'My birth mum was told to get rid of me or she couldn't go home' - How new legislation can change everything for Irish adoptees
For many of the 60,000 adoptees in Ireland, new legislation allowing them access to their birth certs can't come quick enough. But what about the mother's right to anonymity, asks our reporter
For those on any prong of the triangle, the adoption process can often be a mix of conflicting emotions: pain, secrecy, confusion and, ultimately, love. Figures from 2014 suggest that around 60,000 Irish people are now searching for their birth parents. And given the breadth of experiences that many of them have faced when they go, it comes as no surprise to find a mixed reaction to a new bill on adoption tracing.
Late last week, Minister for Children Katherine Zappone secured Cabinet approval to publish the Adoption (Information and Tracing) Bill; after draft bills were first published in 2015 by senator Averil Power. Many adoptees are currently unable to access birth certificates listing their birth parents' names due to legal obstacles, including a constitutional right to privacy on the part of the parents.
Yet via a new Tusla (the Child & family Agency) operation, adoptees and birth parents will be asked to register, but parents will be able to avoid registration or declare a "no contact" preference.
This is intended as a way of striking a balance between the right to privacy of birth parents and the identity rights of adopted persons. While it is expected that the Bill will be published shortly, reactions from adoptees, adopters and birth parents have been understandably varied.
Says Ruth Kelly, author of 'Motherhood Silenced: The Experiences Of Natural Mothers on Adoption Reunion', of the legislation: "It's been a long time coming. It's a human right for an adoptive person to have information about themselves, and while there's the mother's right to privacy guaranteed in the Constitution, the human side of this must be considered: that when these mothers had their babies, they were treated so badly by everyone. Not just the Church, but the State, too.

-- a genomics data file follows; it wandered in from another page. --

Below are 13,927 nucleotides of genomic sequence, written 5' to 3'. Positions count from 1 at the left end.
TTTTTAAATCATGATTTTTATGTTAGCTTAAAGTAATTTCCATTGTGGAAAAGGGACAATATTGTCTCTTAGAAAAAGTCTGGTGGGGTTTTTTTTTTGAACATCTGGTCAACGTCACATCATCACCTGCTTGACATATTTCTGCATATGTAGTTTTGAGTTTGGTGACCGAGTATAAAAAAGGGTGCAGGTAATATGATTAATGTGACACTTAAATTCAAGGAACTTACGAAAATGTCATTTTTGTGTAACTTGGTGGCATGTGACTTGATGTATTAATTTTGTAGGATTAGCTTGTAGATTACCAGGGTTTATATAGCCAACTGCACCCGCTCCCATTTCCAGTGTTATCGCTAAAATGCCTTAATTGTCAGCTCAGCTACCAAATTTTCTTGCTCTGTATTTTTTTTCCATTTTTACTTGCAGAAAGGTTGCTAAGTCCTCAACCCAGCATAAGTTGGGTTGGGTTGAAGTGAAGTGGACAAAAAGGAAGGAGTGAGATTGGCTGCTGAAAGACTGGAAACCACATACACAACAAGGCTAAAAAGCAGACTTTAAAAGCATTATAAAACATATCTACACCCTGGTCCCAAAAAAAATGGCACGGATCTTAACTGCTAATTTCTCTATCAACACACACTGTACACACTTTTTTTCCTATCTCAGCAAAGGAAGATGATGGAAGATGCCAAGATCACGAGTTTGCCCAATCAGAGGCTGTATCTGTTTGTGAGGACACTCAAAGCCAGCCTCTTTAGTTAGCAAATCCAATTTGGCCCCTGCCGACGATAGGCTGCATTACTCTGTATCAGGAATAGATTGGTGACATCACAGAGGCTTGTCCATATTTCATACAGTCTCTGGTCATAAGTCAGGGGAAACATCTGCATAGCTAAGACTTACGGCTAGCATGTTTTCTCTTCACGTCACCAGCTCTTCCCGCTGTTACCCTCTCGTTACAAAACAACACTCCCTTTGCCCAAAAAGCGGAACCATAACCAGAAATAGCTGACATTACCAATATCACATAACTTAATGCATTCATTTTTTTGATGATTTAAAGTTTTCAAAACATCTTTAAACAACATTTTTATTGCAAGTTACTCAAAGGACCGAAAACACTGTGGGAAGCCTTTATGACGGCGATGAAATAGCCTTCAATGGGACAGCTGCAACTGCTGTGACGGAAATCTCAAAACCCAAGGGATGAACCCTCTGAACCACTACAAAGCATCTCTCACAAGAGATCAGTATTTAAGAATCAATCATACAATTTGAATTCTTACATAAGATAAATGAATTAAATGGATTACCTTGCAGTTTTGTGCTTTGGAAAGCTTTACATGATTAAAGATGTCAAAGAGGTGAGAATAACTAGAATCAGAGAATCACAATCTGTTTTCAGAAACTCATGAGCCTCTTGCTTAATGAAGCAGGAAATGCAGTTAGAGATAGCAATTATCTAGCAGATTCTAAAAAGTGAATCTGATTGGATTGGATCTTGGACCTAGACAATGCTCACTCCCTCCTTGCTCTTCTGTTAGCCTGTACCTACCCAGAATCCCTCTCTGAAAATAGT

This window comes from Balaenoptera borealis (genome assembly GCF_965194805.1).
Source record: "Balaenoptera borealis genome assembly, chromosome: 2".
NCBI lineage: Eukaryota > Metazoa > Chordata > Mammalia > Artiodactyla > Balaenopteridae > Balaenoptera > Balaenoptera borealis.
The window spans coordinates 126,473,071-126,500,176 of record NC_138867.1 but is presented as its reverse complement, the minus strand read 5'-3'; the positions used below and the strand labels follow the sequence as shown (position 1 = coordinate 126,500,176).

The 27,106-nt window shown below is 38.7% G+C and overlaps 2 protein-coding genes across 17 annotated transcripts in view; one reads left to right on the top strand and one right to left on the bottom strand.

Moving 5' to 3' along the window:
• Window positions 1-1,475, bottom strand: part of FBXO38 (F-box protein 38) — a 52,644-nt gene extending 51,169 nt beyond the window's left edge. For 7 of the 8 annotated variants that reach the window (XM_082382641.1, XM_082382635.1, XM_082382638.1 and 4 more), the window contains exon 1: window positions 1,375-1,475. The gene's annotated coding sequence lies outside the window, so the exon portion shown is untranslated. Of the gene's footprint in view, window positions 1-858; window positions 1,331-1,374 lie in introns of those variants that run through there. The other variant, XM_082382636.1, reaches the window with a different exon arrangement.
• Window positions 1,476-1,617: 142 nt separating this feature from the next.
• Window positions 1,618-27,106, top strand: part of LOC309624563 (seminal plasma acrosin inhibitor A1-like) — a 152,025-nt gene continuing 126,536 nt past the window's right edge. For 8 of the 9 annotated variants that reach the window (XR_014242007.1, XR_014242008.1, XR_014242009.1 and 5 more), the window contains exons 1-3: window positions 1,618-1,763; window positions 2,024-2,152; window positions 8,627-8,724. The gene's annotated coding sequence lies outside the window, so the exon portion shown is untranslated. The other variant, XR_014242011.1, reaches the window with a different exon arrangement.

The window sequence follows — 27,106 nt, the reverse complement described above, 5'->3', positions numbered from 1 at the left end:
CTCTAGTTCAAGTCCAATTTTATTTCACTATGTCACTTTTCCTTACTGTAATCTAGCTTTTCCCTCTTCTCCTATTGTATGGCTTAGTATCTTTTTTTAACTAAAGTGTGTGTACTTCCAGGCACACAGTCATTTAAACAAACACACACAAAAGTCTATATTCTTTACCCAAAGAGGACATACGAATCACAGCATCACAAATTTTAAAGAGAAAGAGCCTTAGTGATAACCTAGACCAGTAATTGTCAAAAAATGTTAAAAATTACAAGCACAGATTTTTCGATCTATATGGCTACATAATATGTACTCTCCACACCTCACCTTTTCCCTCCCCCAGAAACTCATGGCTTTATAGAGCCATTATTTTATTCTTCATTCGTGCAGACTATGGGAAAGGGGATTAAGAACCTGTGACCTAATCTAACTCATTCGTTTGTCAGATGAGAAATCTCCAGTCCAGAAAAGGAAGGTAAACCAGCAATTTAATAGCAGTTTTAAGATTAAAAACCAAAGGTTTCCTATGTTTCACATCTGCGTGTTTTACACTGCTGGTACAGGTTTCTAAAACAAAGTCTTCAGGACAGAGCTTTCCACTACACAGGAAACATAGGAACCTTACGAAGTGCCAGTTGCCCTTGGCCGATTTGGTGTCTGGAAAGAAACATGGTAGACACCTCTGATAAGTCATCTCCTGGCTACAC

"There's that retrospective element, and we need to be as gentle and kind to these women as we possibly can. They're a cohort of people who are very vulnerable."
Caitriona Palmer, 44, is a Washington-based writer/journalist who wrote the stirring memoir 'An Affair With My Mother'. The book charts her complex and emotional journey towards meeting, and forging a bond with, her birth mother. The new legislation, she posits, isn't without its flaws.
"I cautiously welcome this new legislation as a baby step in the right direction, particularly the provision that adoptees will, for the first time, have a statutory entitlement to their birth certificates," she says.
"But a lot more needs to be done. I am deeply concerned about the requirement, in some cases, for adoptees to give an 'undertaking' agreement not to contact their natural parent. This requirement infantilises Irish adoptees.
"It also amplifies the great painful dilemma of adoption that successive Irish governments have failed to solve - how to balance the privacy of the birth parent against the right of the adopted person to their biological identity. Whose needs are greater? The need to know, versus the need to preserve the shape of a life publicly lived?"
The changes to legislation throw into focus the tenet that, despite growing up in loving, enriching homes, many adoptees harbour a deep-seated longing to know their biological parents.
"Not all adoptees feel the same about their birthright and I can only talk about my own experience," says Palmer. "Despite my own happy childhood and the loving buffer of a supportive family, I still needed to know where I came from.
"My reunion story has been fraught with both happiness and deep sorrow, but do I regret ever venturing on this difficult path? Absolutely not. In the end, I couldn't not know."